I promised to continue, this is the third and final part of my little series. I went hiking last Sunday, when the weather was bearable, even very pleasant, but now the heat wave is back.
When I arrived in Dudar village and checked the bus schedule, I was sorry to see that the last one had only left a few minutes ago. Well, I wasn't surprised, because collecting forest garbage took up a lot of my time and I even had to look for a garbage bin, which wasn't easy.
I had almost 4 hours until the next bus and I had no idea where to go until then. So I stopped at a pub for a coffee.
The owner brought me a very nice cream coffee and we got to talking. He asked me if I was lost. I said no, I had come here on purpose, but not now, but 3.5 hours later. I had no idea how on earth I had gained so much time when I was walking very slowly through the Devil's Ditch.
I have already experienced such a time anomaly before, but this was much better than losing time. Bakony has such strange surprises, especially if you go into caves. You might come out before you go in, or you might spend 10 minutes inside and by the time you come out it's night outside!
I didn't tell him these abnormal things because he would think I was crazy.
But he gave me a very good idea of where else to go in the area.
He said there was a cave about 1 hour away, just follow the omega sign (the conventional tourist sign for caves). That's why it's a good thing I didn't blather on about time anomalies, hahaha!
The cave is called: the kitchen of Csapóné (Mrs Csapó, who was probably the very cranky-grumpy wife of a local man, who poisoned her husband and moved to the cave to live as a witch). In my mind's eye, a real "house dragon" with stubby legs and a huge, stinky mouth with some rotten teeth appeared, wearing a torn and dirty apron and old wooden slippers. I took up an involuntary defensive position, lest the slipper hit me in the face.
Well, this is definitely a place I must see! What I wrote above about the cave witch is in all likelihood bullshit!
I went most of the way through the village, then past a football pitch into the woods, and from there it was another kilometer. In places the nettles were up to my waist and pinched my legs and hands, but I didn't mind.
First I spotted a high rock wall to my left, then I noticed a rickety ladder and a small hole in the rock, about 2.5 metres up.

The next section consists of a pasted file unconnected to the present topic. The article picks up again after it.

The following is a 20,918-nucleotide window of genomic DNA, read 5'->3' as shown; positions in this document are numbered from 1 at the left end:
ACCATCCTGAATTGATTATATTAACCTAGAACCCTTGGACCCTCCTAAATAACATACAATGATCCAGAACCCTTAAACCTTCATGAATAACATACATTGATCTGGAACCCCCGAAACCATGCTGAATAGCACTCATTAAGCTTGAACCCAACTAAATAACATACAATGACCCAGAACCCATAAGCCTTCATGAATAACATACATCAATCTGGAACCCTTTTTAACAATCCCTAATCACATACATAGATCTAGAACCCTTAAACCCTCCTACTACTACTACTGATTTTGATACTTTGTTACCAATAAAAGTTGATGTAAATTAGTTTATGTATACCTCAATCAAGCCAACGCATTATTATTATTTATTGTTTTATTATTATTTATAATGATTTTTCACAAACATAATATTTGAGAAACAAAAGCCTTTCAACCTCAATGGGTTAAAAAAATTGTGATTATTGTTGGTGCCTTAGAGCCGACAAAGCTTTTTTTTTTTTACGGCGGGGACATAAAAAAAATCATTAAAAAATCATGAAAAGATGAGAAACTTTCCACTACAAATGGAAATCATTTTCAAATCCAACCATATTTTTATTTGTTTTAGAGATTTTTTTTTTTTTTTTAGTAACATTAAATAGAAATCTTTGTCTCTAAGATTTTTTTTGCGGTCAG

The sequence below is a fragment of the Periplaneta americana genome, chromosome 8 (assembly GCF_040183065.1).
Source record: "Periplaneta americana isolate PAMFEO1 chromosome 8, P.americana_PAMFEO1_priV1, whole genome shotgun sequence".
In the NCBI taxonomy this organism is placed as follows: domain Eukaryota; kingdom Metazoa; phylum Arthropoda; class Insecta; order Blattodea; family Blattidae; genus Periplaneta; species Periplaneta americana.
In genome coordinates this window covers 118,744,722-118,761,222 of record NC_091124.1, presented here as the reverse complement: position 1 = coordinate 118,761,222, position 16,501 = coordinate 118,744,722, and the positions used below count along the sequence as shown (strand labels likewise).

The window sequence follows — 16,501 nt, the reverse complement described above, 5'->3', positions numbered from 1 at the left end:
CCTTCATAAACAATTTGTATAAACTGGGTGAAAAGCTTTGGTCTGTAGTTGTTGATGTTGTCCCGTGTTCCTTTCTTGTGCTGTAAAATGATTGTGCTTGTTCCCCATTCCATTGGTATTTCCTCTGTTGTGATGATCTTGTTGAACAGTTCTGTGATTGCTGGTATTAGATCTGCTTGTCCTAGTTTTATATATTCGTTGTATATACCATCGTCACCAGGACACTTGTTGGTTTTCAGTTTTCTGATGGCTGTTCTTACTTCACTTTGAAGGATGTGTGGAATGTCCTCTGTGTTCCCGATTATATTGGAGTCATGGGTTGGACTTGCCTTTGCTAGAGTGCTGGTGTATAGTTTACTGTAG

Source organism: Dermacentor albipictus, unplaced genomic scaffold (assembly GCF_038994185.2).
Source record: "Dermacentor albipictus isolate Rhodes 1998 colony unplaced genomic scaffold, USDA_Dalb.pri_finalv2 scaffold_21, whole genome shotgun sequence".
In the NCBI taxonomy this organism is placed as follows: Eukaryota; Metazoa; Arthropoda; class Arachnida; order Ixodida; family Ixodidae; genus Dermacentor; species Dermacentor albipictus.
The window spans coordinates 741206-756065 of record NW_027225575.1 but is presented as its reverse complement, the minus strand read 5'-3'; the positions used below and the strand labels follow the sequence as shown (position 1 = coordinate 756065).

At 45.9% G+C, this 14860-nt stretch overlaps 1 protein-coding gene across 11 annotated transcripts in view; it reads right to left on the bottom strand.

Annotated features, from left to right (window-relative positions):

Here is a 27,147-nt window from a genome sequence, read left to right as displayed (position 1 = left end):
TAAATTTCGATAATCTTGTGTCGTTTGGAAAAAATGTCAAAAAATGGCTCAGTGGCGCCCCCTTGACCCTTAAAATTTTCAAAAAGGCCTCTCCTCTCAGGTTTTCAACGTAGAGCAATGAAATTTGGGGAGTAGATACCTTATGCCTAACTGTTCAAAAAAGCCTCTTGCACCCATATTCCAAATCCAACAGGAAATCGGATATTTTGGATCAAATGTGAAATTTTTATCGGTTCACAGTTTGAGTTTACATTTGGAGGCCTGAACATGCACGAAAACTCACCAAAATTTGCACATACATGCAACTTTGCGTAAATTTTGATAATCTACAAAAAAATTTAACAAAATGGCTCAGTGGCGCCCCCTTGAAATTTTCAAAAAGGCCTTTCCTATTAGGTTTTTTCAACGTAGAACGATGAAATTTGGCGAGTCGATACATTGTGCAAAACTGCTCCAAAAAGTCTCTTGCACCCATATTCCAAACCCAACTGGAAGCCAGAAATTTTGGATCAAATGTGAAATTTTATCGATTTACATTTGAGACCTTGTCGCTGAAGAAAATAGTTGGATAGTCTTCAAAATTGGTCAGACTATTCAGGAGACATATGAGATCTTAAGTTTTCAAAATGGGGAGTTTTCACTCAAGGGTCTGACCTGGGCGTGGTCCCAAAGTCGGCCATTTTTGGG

It really had a witchy atmosphere!
I wasn't sure if the ladder would hold my weight, so I only climbed to the bottom, from where I could see the inside of the cave. I didn't climb up the rock ledge because the ladder was too rickety (what if I climbed up and it fell down?)
The hole was not very spectacular and the closeup photos were blurred, too.
So I approached the other cave, which didn't have a ladder, but I was able to climb up the steep slope and crawl into the cave. This was just another hole, smaller than the other. But it had a nice colourful interior.
The latter hole was full of bottles and beer cans. I threw them down the slope and carried them to the rest area. It's easier to transport them from there.
As I still had more than 2 hours, I visited the nearby quarry. Along the way I feasted on blackberries, they were very big and sweet.
This quarry was now abandoned, but until recently it was still in use.
Every mine is like a wound on the surface of the earth. The wounds only heal when they are covered by vegetation. Everything here is still bleak and sad.
The drama is emphasised in black and white.
What a surprise: a goat in the shadow of one of the mining machines. I wonder where it escaped from? I didn't dare go near it because it had very big and sharp horns!
This whole area is a heap of rubble! Time to turn back to the village!
I still had a full hour to get to the football pitch, so I lay down on a bench and watched the clouds pass overhead. I felt calm, almost asleep. If for nothing else, I will come back for the big and sweet blackberries!